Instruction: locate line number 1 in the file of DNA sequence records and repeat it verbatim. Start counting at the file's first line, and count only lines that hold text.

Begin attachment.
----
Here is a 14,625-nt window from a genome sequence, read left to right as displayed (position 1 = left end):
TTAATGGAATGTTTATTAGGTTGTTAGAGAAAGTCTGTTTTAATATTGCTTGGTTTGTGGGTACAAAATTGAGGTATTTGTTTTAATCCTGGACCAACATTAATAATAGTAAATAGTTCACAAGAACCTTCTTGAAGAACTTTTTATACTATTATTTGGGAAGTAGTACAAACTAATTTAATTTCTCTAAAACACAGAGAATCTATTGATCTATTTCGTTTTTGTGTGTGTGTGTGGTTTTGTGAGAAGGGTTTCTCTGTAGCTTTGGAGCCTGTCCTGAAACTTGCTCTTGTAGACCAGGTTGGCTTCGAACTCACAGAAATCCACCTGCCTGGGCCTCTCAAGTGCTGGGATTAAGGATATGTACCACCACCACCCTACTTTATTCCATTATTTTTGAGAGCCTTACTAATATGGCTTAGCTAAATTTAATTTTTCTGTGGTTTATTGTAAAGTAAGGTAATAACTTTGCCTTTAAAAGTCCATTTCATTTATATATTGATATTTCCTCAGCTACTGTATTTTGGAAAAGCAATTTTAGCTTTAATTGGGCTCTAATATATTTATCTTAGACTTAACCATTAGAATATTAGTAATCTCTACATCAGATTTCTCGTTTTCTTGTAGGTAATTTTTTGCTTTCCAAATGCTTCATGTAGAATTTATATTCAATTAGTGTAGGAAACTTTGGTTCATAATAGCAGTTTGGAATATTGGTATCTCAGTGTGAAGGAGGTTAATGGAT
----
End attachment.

Here is a 14,625-nt window from a genome sequence, read left to right as displayed (position 1 = left end):